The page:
Thanks to a much-improved defense, Morehead State is enjoying college basketball’s biggest turnaround.
Pegged eighth in the Ohio Valley preseason poll, few could have predicted that Morehead State would climb this far — and this fast — up the OVC ranks.
In a league often dominated by Belmont and Murray State with occasional sleepers sprinkled in, the Eagles’ rise into the league title conversation should not go unnoticed.
Preston Spradlin and Morehead State are enjoying the biggest turnaround in all of college basketball season. After finishing last season ranked 316th in KenPom, MSU is quickly closing in on the top 150 at 13-6 overall, eyeing its first NCAA Tournament bid since the 2011 Louisville upset.
The turnaround statement is no hyperbole — as of Tuesday, Morehead State owns the largest positive swing in KenPom since opening day.
Coach Spradlin’s Eagles have taken a substantial leap on the defensive side of the floor since last year. Morehead State is allowing just 62.4 points per game (22nd nationally) and 0.973 points per possession (92nd nationally); last season’s ranks were 194th and 294th, respectively.
“We sat down this summer as a staff and wanted to find ways where we could get better, and that started on the defensive side of the ball by studying other teams,” Morehead State assistant coach Jonathan Mattox said on the College Basketball Heat Check on All-Access Media. “What can we implement? How can our ball-screen defense get better? How can our post defense get better?”
An improved lineup behind three key additions has led the way.
Freshman forward Johni Broome has had one of the best Year 1 campaigns in the nation. Broome, a 6-10/235-pound Tampa native, ranks in the top 100 nationally in offensive rebounding rate, defensive rebounding rate and block percentage. He is one of just 11 players this season accomplishing the feat on a list that includes the likes of Western Kentucky’s Charles Bassey, Kentucky’s Isaiah Jackson, Memphis’ Moussa Cisse and Rutgers’ Myles Johnson.
Broome’s interior presence and athleticism prevent opposing teams from asserting themselves down low. Last year’s team was low on size and the lack of extra possessions via turnovers and second-chance opportunities placed even more pressure on a struggling offense. With Broome anchoring the paint, Morehead State is forcing far more contested jumpers and one-and-done possessions.
Though their numbers might not pop off the page quite like Broome’s, Wright State transfer Skyelar Potter and McNeese transfer KJ Hunt Jr. are elevating the Eagle program as well. Potter, a 6-3 guard, does a little bit of everything — he already has 33 3-pointers through 18 games, shows plenty of effort on the offensive and defensive boards, and is a great athlete. Hunt, meanwhile, teams up with Ta’lon Cooper as the team’s primary floor leaders and distributors, both tallying 3.4 assists per game.
A daunting nonconference schedule set the foundation for Morehead State to grow and become a legitimate league contender.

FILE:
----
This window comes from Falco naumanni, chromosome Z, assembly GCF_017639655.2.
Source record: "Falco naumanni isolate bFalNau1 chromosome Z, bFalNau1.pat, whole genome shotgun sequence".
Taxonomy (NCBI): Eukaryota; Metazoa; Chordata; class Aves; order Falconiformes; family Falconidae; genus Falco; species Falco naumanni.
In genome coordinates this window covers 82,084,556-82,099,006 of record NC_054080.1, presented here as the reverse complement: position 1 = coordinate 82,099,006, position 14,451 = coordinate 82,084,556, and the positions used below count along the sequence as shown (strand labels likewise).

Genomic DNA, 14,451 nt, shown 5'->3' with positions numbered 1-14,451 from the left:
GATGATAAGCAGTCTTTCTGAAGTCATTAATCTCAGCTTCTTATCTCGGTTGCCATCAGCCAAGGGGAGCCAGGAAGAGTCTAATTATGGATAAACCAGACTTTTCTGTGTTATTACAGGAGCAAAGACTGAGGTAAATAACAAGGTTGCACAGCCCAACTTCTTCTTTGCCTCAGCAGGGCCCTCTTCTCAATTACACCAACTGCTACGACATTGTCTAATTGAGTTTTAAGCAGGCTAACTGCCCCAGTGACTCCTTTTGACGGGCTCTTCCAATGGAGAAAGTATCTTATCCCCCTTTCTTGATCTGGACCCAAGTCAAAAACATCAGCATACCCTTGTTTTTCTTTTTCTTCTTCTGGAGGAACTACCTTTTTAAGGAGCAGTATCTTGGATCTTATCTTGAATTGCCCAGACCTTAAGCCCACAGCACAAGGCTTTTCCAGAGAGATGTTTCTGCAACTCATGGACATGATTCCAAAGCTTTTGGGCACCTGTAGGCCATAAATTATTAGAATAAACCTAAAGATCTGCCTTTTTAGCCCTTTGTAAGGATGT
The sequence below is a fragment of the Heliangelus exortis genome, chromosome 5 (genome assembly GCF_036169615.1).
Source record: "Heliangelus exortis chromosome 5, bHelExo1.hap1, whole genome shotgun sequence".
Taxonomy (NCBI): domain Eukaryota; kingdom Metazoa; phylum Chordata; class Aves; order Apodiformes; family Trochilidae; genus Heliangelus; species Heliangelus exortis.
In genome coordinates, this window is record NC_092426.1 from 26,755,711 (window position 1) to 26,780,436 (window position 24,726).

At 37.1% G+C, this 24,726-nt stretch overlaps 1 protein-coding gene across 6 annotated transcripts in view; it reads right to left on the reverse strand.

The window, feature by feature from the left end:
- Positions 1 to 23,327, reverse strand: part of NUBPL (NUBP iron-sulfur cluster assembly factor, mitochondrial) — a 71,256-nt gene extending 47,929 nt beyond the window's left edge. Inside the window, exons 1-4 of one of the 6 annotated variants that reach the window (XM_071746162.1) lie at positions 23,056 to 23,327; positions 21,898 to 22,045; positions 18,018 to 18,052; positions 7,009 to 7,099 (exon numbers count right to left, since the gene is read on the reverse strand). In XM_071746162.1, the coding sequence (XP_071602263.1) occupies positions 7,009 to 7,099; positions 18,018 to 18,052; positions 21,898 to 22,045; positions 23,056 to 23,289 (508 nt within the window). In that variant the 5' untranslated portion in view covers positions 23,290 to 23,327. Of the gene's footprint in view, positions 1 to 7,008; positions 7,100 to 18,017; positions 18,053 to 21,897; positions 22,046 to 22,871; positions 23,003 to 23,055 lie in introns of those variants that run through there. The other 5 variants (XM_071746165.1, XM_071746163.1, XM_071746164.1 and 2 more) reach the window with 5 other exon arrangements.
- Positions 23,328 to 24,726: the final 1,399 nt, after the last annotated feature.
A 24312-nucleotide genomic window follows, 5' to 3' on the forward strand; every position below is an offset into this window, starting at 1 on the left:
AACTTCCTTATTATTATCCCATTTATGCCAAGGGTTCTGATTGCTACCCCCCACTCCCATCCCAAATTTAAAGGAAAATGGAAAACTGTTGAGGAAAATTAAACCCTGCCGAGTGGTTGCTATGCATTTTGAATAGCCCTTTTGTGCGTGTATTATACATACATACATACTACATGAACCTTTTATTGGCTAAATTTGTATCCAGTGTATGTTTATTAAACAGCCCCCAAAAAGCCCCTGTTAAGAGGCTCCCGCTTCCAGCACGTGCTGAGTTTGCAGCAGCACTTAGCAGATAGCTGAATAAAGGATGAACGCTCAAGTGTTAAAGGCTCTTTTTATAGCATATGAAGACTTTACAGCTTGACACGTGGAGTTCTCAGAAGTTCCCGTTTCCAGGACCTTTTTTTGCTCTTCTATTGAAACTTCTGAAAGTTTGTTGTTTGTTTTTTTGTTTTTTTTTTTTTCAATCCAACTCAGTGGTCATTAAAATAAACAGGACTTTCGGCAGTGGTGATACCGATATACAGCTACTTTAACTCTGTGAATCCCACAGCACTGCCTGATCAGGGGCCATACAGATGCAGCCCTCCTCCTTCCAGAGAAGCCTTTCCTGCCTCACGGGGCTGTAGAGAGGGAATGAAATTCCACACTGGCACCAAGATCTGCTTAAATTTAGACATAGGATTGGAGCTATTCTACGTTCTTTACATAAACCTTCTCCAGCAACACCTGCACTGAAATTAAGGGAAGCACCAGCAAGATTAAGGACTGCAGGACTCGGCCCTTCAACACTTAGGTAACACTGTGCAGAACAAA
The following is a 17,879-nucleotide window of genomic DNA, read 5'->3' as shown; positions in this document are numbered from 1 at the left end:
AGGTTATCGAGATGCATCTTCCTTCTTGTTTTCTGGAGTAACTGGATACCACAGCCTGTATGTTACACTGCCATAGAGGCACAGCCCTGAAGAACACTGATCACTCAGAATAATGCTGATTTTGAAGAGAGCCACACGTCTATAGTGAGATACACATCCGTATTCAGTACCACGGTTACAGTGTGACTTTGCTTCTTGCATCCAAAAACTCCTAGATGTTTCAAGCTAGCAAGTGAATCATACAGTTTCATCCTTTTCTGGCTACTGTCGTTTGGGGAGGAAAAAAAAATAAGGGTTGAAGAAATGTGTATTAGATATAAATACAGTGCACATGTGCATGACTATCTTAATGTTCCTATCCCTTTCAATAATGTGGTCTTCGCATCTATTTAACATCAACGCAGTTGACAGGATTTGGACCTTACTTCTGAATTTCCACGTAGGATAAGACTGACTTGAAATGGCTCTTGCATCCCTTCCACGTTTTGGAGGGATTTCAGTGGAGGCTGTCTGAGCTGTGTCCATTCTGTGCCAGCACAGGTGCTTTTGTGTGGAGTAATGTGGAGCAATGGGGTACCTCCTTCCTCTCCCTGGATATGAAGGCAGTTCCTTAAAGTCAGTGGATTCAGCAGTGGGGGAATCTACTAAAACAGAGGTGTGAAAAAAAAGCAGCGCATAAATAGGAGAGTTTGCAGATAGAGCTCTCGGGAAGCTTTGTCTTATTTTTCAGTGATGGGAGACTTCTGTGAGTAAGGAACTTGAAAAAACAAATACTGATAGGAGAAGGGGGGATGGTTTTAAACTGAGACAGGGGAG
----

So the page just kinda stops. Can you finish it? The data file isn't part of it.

The Eagles pieced together the nation’s 17th-toughest nonconference schedule, according to KenPom. Spradlin’s squad opened the campaign against Kentucky and Richmond in Lexington and took on Ohio State in Columbus the following week. Morehead battled Clemson on Dec. 21 in its final game before the holiday break.
It hasn’t lost since.
“Throughout the losses we learned a lot about ourselves and we got better and it has paid off at the start of conference play,” Mattox said.
The remaining league slate won’t be a cakewalk either. Morehead will look for a series sweep against Murray State on Thursday, which would be the program’s first Racers sweep since 2013. Most importantly, Morehead is still set to take on 18-1 Belmont twice this month (Feb. 13 at Belmont; Feb. 27 at home) in what figures to go a long way in determining the OVC title.
Regardless of how the season concludes, the Eagles are way ahead of schedule and expect to bring back the bulk of this year’s roster next season. It’s a testament to how Spradlin and his staff have locked in and built the program after a few challenging seasons.
Spradlin, a John Calipari disciple, was elevated to the full-time head coaching position after two years as a Morehead State assistant. He took over as the interim head coach during the ’16-17 season and a 12-9 stretch convinced the administration to remove the interim tag. With a 13-6 start to the year, Morehead State’s next win will be the most in a single season under Spradlin.
After four consecutive years ranked worse than 250th nationally in defensive efficiency, Morehead’s “defense travels” mentality builds the foundation for a sustainable run in the OVC.
Thanks to the No. 91 defense, Morehead State doesn’t need an electric shooting performance to win games, making this team a tough out in win-or-go-home scenarios. The Eagles are a perfect 10-0 this season when recording at least one point per possession.
Morehead’s scoring might be turning the corner, though, making the Eagles especially dangerous. Over the last six games, MSU is averaging 1.12 points per possession, which would translate to the nation’s 20th-ranked offense if extrapolated over the entire season. Against Tennessee Tech on Saturday, Morehead used a thunderous 13-2 run in the closing minutes to win its ninth straight. A similar 18-3 stretch after the under-8 timeout sealed the deal against Jacksonville State two nights before.
There isn’t much about Morehead’s turnaround that looks like a fluke. Spradlin’s group defends, finishes strong in crunch time, and isn’t relying on a hot shooting stretch that is bound to simmer. MSU’s biggest tests are ahead, and it’s time to take Morehead State seriously as an OVC contender and March Madness upset candidate.